Government forces junior doctors in England to accept new contracts
12 October 2015
Thousands of junior doctors marched in London and Manchester last week against the Conservative government’s attacks on their pay, terms and conditions.
Last month, the Junior Doctors Committee (JDC) of the British Medical Association (BMA) announced that they would ballot for industrial action against the enforcing of new contracts on 53,000 junior doctors in England.
The doctors are being supported in their campaign by medical students as well as the presidents of 11 Royal Colleges.
Conservative Health Secretary Jeremy Hunt had talks with representatives of the junior doctors earlier this month, amid growing opposition to these attacks. The talks broke up without reaching a settlement. Last July, Hunt stressed that the consultants and doctors’ contracts would be changed whether they agreed or not, claiming the government’s aim was to have a seven-day service in the National Health Service (NHS).
Like other low paid NHS workers, junior doctors whose starting salary is £23,000 per year depend on enhancement pay for unsocial hours to cover living costs. Many doctors come out of medical faculties with tens of thousands of pounds of debt, thanks to tuition fee hikes by successive Labour and Conservative governments. They have to pay large sums of money for their ongoing training, along with payments to professional bodies.
At work, they face a severe shortage of medical and non-medical staff and lack of facilities because of budget cuts and are often compelled to work long stressful hours. As front-line staff, they see first-hand the massive erosion of patient care and often spend unpaid extra hours in wards looking after patients to compensate for a crisis created by the systematic running down of services.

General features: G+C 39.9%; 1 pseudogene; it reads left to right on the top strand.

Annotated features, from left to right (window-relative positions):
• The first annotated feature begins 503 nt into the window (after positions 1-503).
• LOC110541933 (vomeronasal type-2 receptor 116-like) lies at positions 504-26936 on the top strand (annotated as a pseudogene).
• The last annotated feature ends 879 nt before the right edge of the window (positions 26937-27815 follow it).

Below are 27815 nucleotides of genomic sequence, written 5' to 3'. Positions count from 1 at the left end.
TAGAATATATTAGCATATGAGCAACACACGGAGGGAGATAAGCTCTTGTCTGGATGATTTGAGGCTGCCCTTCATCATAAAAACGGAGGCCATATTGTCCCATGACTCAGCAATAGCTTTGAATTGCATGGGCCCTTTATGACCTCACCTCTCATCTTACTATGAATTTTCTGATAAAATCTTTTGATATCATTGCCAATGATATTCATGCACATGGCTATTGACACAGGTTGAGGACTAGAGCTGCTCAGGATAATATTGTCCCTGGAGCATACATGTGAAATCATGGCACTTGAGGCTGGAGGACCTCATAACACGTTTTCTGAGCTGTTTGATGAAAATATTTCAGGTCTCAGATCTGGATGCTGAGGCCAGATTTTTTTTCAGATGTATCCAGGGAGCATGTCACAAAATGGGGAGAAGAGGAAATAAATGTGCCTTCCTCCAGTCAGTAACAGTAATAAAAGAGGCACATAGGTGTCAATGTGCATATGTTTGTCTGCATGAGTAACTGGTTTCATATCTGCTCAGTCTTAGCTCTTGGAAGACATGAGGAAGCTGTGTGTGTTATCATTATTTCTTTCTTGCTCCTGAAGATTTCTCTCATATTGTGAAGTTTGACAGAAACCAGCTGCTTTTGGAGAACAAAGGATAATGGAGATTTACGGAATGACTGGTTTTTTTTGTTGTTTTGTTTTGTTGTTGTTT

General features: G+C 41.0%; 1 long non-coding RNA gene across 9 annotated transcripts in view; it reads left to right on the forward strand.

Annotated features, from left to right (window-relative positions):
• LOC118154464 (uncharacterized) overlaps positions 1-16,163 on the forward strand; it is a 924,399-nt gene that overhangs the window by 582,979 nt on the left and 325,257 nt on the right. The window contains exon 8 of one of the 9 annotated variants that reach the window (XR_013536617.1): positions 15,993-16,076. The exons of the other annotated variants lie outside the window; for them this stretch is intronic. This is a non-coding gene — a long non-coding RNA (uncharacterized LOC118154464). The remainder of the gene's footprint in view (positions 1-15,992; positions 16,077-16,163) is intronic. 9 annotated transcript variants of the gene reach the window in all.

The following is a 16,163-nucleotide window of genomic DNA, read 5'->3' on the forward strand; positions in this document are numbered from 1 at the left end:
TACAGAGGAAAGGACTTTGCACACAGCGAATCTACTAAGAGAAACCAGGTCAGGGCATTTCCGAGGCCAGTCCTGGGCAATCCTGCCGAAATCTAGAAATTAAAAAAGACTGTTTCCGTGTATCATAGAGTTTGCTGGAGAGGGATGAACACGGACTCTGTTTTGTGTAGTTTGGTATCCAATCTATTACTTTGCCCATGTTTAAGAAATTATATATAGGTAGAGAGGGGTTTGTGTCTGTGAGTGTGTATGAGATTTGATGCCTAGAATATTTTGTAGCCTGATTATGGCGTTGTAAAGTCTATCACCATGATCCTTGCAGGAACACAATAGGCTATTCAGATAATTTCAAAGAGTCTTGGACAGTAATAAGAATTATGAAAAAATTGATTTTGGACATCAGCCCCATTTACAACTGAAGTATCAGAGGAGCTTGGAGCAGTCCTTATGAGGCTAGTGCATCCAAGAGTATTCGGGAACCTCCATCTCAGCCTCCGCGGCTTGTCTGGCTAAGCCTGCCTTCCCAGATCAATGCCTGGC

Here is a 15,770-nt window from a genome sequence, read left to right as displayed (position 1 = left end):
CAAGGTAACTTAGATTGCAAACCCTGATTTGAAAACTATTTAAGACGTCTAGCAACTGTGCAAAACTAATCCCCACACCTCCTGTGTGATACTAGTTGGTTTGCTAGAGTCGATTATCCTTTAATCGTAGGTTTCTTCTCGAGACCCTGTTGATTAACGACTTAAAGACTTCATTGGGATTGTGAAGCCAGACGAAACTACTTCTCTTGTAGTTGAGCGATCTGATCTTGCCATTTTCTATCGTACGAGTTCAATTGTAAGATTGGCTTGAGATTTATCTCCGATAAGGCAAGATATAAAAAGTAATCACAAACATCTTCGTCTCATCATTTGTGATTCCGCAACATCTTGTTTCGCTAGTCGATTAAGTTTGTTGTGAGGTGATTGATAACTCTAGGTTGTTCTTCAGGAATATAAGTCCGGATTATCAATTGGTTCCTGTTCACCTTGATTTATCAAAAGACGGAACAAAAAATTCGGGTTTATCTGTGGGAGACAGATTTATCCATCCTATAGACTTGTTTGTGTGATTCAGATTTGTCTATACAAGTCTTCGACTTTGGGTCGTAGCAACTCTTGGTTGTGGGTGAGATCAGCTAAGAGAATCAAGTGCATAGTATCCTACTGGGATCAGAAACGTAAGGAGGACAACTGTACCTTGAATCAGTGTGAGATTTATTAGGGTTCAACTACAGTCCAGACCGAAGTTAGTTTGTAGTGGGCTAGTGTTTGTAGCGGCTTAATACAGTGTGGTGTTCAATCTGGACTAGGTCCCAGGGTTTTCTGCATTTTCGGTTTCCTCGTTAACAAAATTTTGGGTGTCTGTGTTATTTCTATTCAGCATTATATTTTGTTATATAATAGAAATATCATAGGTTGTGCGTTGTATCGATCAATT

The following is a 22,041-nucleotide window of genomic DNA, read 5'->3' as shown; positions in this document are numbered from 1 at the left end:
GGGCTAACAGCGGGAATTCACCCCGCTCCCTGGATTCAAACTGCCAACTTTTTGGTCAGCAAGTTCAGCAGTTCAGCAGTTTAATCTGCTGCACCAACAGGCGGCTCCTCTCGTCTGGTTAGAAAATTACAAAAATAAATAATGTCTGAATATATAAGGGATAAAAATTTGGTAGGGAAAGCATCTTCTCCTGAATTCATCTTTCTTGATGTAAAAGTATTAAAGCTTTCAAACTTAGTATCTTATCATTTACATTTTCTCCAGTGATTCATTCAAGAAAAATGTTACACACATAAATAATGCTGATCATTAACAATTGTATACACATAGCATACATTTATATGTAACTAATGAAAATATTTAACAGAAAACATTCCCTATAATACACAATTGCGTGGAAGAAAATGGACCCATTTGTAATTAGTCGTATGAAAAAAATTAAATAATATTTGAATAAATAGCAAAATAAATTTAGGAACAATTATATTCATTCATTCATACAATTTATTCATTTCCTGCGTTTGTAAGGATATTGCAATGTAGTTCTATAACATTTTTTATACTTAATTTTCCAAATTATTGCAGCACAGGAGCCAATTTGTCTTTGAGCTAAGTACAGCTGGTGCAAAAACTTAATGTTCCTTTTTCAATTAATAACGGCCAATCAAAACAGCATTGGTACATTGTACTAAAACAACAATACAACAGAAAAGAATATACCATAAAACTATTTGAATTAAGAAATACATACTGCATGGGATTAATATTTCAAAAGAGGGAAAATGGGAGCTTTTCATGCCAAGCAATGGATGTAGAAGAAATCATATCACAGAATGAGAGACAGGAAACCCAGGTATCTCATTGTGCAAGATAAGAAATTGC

Speaking to the Guardian, Foiz Ahmed, a junior doctor in emergency plastic surgery, pointed out that the “new contracts will strike a pernicious blow to the NHS and patient safety.”
“This isn’t just about salaries, although of course a 10-30 percent pay cut is unmanageable for most of us. Let’s ignore the fact that I used to earn more an hour while working for a mobile-phone company as a student. ... With the continued denigration of public perception of doctors, there is a sustained attempt to make the NHS fail. A demoralised workforce performs less efficiently, and a less-efficient system can be broken up and sold to private firms,” he said.
The overwhelming opposition of junior doctors to contractual changes is an indication of the growing anger over the dismantling of public health care and attacks on wages, terms and conditions.
With the new contracts, the government plans to reclassify 7 a.m. to 10 p.m. from Monday to Saturday as normal working hours, whereas now normal working hours are defined as 7 a.m. to 7 p.m. from Monday to Friday. If implemented, this would significantly reduce the unsocial hours enhancement pay.
Hunt and the Department of Health (DoH) shed crocodile tears, complaining of how current contracts are unfair for both doctors and patients. The DoH stated, “We are not cutting the pay bill for junior doctors and want to see their basic pay go up just as average earnings are maintained. We really value the work and commitment of junior doctors, but their current contract is outdated and unfair.”
In reality, in December 2014 the DoH recommended to the NHS Pay Review Body (NHSPRB) that contractual arrangements needed to be reformed in order to achieve seven-day services. Among its key endorsements were an across-the-board reduction in payments for working unsocial hours and changes to the incremental pay progression scheme.